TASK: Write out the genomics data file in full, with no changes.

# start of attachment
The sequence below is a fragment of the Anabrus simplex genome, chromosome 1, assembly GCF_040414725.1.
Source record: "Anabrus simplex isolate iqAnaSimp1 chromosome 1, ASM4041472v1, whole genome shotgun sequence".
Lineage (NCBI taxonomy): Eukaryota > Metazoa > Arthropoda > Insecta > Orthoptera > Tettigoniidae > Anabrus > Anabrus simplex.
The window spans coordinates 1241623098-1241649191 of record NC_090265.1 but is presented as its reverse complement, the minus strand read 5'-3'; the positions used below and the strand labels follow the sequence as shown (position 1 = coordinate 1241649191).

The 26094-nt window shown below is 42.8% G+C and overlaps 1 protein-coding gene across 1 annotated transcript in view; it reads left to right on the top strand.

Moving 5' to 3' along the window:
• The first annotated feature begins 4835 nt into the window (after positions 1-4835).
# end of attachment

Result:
The sequence below is a fragment of the Anabrus simplex genome, chromosome 1, assembly GCF_040414725.1.
Source record: "Anabrus simplex isolate iqAnaSimp1 chromosome 1, ASM4041472v1, whole genome shotgun sequence".
Lineage (NCBI taxonomy): Eukaryota > Metazoa > Arthropoda > Insecta > Orthoptera > Tettigoniidae > Anabrus > Anabrus simplex.
The window spans coordinates 1241623098-1241649191 of record NC_090265.1 but is presented as its reverse complement, the minus strand read 5'-3'; the positions used below and the strand labels follow the sequence as shown (position 1 = coordinate 1241649191).

The 26094-nt window shown below is 42.8% G+C and overlaps 1 protein-coding gene across 1 annotated transcript in view; it reads left to right on the top strand.

Moving 5' to 3' along the window:
• The first annotated feature begins 4835 nt into the window (after positions 1-4835).